On Tue, Jul 13, 2010 at 7:51 AM, Pedro Ferreira
<jose.pedro.ferre...@cern.ch> wrote:
> Hmm... no, in fact the problem is that most of the time I will have only one
> value per index entry.So, in a relational DB i would do something like:

As I mentioned in some text you didn't quote, you could use a strategy
of storing a scalar unless there are dups.  If dups are very rare,
this *might* be a win.


> I'm sorry, I have used the wrong word. I meant that a
> range query will normally involve the union of a higher number of sets as
> the granularity gets smaller and smaller. If there is only one item per
> index entry, the union operation will take longer... I assumed that the more
> BTree entries we have, the more buckets we will have to fetch from the DB,
> for a given range query. But I am probably wrong...

The BTrees package has a pretty efficient strategy for merging
multiple sets.

>>> So, I was wondering if there is some data structure I can use for this,
>>> as
>>> this seems to be a pretty common use case.
>> That's why the various indexing(/catalog) schemes already support it.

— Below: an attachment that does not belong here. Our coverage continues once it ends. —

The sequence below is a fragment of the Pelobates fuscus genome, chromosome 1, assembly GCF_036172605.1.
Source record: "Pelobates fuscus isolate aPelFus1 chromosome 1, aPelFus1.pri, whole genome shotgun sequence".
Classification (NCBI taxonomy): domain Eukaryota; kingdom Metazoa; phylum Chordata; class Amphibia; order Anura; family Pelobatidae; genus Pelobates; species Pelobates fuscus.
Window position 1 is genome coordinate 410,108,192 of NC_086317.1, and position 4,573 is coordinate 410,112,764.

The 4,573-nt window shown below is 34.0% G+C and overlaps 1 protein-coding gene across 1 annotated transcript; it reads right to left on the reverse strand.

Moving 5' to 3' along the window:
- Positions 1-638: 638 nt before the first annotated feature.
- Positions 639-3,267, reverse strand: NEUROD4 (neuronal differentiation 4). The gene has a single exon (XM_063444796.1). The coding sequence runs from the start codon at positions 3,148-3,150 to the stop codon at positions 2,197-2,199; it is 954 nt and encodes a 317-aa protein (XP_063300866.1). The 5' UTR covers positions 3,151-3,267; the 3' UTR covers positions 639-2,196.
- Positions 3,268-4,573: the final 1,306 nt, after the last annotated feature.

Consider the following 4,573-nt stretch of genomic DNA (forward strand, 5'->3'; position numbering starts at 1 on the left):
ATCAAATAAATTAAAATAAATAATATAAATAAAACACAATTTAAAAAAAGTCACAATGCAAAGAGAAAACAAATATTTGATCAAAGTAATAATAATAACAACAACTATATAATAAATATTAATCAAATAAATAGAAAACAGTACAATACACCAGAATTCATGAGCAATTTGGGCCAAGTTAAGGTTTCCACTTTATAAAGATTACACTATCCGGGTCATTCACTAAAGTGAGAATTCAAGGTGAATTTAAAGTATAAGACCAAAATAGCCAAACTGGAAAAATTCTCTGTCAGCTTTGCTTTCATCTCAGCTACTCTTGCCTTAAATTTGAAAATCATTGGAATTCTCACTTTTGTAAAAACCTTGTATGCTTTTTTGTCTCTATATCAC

> So, if I need an index where items can be queried by date, and range queries
> can be performed efficiently, an IOBTree will do the job?

An IOBTree could be the *basis* of a solution.

> As I mention
> above, my only concern is the number of sets that will have to be joined.

Depending on how rare dups are, I'd either use a BTree who's values
are scalers or sets. I might start with just using sets as the values.

Typically the strategy is to assign each object you want to index an
integer id.  Then your index is of the form:

  {key -> {docids}}

Then you can do a lookup with something like:

  result = BTrees.IOBTree.multiunion(index.values(min,max))

For more code examples, you should look at the zope.index and
zope.catalog packages.


Jim Fulton
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